Six Steps to Conducting a Behavioral Event Interview


Regardless of how you view today’s economy, if your job involves acquiring talent for your organization, you know that interviewing, assessing, and selecting the best candidates for key jobs remains as challenging as ever.

Even more challenging is finding candidates who have been superior performers in their current job and who are likely to be superior performers in a new job. To do so, it is first necessary to have a clear picture of what constitutes “superior performance” and the competencies possessed by superior performers that enables them to be superior performers. Job competency models serve such a purpose. Developing job competencies models utilizes a special behavioral event interviewing (aka BEI) technique

The basic principle of the competency approach is that what people think or say about their motives and skills is not credible. Only what they actually do, in the most critical incidents they have faced, is to be believed. The purpose of the BEI method is to get behind what people say they do to find out what they really do. This is accomplished by asking people to describe how they actually behaved in specific incidents.

More about the Purpose of a BEI

The goal of the behavioral event interview is to identify the competencies needed to do various jobs. Its nearest relative is the searching clinical interview, in which the goal is to identify the individual’s chief characteristics that have lead to maladjustment. In the behavioral event interview the focus is what it takes to do a given job well. Since individuals may adjust to a job idiosyncratically, it is necessary to interview several incumbents and try to determine what characterizes good performers as contrasted with poor performers. In isolating the competencies needed, the interviewer should keep in mind what is measurable. When the interviewer has formulated the competencies that are needed, he or she will test these judgments by finding measures of them and determine if those who perform the job well score higher on these measures than those who perform poorly. When these hypotheses about the competencies needed for a job are cross-validated in this way, the measures can be used to select better qualified people or to train people better for the job.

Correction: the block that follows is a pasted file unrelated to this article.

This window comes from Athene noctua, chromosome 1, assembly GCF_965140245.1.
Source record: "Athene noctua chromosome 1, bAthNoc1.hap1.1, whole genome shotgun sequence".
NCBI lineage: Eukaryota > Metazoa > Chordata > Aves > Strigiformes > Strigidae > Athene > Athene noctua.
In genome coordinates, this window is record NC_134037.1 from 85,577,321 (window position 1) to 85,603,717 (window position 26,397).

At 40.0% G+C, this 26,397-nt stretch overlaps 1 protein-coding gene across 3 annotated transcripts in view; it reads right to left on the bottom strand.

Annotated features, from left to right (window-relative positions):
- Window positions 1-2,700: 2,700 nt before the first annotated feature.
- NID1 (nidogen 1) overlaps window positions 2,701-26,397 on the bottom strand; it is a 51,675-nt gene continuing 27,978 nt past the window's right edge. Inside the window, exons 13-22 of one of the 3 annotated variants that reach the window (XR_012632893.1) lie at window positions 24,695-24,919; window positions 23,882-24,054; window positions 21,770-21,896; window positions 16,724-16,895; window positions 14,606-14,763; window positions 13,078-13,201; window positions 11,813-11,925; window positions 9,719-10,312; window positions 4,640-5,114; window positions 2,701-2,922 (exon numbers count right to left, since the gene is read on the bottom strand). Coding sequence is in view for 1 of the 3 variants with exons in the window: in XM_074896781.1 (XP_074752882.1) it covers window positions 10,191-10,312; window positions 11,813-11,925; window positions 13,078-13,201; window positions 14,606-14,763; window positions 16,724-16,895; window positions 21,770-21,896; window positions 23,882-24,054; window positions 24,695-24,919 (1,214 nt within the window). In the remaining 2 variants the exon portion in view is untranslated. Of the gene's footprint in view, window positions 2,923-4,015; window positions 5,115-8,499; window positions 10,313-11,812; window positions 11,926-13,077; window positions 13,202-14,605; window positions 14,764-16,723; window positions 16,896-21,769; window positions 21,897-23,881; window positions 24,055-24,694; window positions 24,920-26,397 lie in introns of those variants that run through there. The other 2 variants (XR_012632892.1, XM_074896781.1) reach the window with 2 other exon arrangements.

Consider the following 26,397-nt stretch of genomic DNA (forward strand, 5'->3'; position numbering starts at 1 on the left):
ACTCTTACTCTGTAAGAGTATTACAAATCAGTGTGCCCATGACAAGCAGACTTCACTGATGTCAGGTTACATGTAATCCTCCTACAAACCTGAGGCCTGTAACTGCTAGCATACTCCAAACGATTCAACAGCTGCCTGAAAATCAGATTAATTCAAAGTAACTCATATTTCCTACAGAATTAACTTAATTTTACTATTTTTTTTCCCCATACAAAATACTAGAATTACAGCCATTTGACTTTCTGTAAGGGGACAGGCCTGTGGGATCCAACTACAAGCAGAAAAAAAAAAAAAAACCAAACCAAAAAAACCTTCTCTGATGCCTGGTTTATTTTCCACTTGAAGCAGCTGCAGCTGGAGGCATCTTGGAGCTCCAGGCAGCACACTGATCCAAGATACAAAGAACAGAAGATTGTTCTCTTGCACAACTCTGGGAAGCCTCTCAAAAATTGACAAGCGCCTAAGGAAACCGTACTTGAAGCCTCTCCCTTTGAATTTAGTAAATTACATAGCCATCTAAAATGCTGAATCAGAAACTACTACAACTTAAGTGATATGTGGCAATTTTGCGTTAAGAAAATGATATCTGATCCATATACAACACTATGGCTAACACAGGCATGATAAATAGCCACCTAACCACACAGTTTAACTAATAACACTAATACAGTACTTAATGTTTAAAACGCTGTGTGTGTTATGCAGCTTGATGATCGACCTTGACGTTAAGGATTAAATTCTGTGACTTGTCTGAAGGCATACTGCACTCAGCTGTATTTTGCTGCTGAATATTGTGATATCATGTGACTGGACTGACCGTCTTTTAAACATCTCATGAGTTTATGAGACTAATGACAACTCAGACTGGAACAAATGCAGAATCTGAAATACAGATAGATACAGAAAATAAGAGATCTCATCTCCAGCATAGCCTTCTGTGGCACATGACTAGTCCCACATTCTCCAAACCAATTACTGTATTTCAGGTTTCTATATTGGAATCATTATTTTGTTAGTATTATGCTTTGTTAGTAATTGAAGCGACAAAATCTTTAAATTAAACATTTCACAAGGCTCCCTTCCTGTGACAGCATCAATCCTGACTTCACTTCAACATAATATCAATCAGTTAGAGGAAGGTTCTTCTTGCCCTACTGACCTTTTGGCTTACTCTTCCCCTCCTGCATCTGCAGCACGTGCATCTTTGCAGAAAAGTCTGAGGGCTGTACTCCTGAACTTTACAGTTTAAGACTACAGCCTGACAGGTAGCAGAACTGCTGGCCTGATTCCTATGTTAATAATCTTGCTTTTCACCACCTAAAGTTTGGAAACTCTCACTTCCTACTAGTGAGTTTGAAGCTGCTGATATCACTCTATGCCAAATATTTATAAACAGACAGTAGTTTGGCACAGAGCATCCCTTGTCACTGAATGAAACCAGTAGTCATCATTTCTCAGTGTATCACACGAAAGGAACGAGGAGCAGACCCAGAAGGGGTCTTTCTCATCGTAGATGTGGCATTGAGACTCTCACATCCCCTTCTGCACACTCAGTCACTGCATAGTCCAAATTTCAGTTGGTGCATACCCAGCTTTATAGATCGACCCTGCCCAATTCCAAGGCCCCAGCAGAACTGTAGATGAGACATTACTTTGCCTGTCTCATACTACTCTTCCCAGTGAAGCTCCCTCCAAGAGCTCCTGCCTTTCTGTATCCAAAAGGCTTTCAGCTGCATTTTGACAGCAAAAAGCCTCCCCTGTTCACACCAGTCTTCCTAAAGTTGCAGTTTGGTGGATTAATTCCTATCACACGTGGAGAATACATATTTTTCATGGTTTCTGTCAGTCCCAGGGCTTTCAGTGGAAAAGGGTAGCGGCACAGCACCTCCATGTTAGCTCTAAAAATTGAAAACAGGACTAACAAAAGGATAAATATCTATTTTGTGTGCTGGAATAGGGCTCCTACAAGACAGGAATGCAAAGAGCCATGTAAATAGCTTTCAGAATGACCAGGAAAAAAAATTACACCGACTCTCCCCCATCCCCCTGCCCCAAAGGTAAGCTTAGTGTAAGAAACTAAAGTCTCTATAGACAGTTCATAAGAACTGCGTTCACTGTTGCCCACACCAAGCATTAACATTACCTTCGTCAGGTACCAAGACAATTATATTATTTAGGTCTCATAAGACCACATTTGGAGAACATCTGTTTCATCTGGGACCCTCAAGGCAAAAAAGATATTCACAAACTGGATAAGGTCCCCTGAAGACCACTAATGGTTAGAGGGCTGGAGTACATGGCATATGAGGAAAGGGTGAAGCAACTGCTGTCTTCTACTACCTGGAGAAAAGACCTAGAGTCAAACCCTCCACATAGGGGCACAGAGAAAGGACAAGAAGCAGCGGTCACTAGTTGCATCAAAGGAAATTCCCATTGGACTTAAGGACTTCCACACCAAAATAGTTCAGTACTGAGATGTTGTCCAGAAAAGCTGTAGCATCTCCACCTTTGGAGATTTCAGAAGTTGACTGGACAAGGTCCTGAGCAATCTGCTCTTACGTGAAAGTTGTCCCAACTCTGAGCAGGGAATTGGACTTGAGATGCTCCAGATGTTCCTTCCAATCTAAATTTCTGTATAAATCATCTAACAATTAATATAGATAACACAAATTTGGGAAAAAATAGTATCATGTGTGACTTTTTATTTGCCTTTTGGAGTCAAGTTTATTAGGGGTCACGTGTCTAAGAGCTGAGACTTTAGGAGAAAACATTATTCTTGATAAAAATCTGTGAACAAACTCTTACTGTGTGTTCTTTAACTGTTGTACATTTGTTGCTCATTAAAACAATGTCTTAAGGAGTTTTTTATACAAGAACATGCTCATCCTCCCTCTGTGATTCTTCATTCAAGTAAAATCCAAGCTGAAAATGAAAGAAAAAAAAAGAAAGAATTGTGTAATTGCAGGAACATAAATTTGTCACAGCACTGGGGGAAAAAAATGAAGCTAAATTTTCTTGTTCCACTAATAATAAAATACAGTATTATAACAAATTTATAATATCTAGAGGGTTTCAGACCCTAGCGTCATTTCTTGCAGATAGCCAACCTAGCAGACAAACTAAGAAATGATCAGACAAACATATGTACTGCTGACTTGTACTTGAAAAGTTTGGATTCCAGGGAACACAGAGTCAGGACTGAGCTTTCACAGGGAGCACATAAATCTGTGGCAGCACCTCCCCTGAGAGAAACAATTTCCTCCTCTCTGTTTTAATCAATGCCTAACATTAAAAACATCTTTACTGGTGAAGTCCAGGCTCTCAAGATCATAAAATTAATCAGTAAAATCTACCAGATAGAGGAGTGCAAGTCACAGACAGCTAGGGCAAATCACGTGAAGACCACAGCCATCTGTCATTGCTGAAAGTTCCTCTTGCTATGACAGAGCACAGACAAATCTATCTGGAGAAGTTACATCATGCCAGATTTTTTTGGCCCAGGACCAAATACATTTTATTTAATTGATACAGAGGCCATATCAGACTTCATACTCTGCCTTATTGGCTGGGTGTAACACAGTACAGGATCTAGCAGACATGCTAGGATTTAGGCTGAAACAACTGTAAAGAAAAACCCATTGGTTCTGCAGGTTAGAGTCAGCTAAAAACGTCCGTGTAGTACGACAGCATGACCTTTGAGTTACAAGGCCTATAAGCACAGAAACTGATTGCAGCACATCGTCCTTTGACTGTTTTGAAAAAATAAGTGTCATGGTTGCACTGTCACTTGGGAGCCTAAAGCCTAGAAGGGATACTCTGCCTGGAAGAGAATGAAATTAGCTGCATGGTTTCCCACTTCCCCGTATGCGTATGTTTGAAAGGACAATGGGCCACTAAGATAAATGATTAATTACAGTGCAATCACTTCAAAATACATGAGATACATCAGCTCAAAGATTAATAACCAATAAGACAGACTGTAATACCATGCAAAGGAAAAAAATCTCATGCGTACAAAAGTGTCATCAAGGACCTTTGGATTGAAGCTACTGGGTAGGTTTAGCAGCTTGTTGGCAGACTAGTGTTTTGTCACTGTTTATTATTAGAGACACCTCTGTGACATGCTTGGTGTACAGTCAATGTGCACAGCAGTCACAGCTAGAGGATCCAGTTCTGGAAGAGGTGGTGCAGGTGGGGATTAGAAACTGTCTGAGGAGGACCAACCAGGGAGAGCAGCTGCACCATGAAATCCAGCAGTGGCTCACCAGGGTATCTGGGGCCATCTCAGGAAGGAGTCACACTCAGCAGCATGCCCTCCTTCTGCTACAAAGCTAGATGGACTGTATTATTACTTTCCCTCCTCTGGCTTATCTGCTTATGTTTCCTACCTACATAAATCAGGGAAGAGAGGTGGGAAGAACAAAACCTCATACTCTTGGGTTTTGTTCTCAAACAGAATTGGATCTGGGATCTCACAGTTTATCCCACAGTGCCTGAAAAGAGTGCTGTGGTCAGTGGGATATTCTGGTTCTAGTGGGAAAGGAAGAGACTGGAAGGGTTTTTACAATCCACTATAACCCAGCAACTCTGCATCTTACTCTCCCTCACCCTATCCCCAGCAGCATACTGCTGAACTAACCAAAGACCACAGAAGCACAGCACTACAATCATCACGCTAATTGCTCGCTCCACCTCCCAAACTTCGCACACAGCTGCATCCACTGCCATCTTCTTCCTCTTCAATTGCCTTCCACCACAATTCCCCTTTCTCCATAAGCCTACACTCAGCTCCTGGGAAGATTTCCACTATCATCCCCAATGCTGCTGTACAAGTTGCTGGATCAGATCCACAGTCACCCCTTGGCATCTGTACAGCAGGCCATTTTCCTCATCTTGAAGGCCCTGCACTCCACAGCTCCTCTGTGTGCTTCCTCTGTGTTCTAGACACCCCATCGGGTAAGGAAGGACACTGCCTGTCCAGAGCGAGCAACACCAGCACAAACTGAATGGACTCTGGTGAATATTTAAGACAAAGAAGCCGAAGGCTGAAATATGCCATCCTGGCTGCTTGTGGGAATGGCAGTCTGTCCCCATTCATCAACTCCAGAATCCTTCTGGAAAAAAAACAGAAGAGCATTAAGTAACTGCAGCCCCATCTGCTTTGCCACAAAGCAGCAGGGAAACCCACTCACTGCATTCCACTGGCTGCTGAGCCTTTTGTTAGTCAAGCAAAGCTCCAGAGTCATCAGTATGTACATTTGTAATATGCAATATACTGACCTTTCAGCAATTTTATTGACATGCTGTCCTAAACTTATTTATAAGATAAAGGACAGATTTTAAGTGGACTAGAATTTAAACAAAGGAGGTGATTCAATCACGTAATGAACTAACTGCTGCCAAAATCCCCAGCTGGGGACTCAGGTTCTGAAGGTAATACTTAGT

The Basic Technique

One of the best methods of getting the information to assess the competencies needed for a job is to elicit very detailed behavioral descriptions of how a person goes about doing his or her work. Sometimes this may be done by asking a number of job incumbents to write out critical incidents, following a technique first popularized by Flanagan (1954). However, these incidents may not be detailed enough to figure out just what the person was thinking and doing. Therefore, it is usually better to interview a few incumbents in depth. This permits a more thorough exploration of each episode reported until all the relevant behaviors have been elicited. To distinguish this technique from Flanagan’s well-known critical incident approach, it should be referred to as the behavioral event interview technique. The interviewer should realize at all times that the purpose of the interview is to get raw behavioral data which can be used to conceptualize the competencies that are required for doing the job well.

Above all, the interviewer must avoid being caught up in the interviewee’s concepts of
what it takes to do his or her job. Every person has some ideas about what he or she is like and how he or she does things. In some cases these ideas may be accurate but often they are not, and the interviewer must avoid asking questions that simply elicit the interviewee’s concepts. The interviewer must keep pushing for the behaviors — the thoughts and actions — that the interviewee demonstrated on a given occasion.

Use of a tape recorder is recommended to save every detail of the interview for future uses, such as developing case materials and other learning aids. Its most immediate use is to help you reconstruct your interview notes when you do your summary writeup. However, there is no substitute for good note-taking, especially if you have a mechanical failure. Don’t expect to use the recorder like a crutch and your notes will be all you will need to write up the interview, saving you the time you would ordinarily have to spend listening to the interview all over again.

How to Conduct the Interview

Step 1. Explanation

Everyone will want to know why he or she is being interviewed. Your explanation might go something like this:

“I’ve been asked to try to figure out what competencies it takes to do your job. The best
approach seems to be to ask a person who is doing a job how he or she does it. You are the obvious expert in what it take to be (whatever the person does). We’re just going to talk for awhile about some examples of how you do your job”.

Optional, depending on the interviewee’s curiosity and/or your mandate: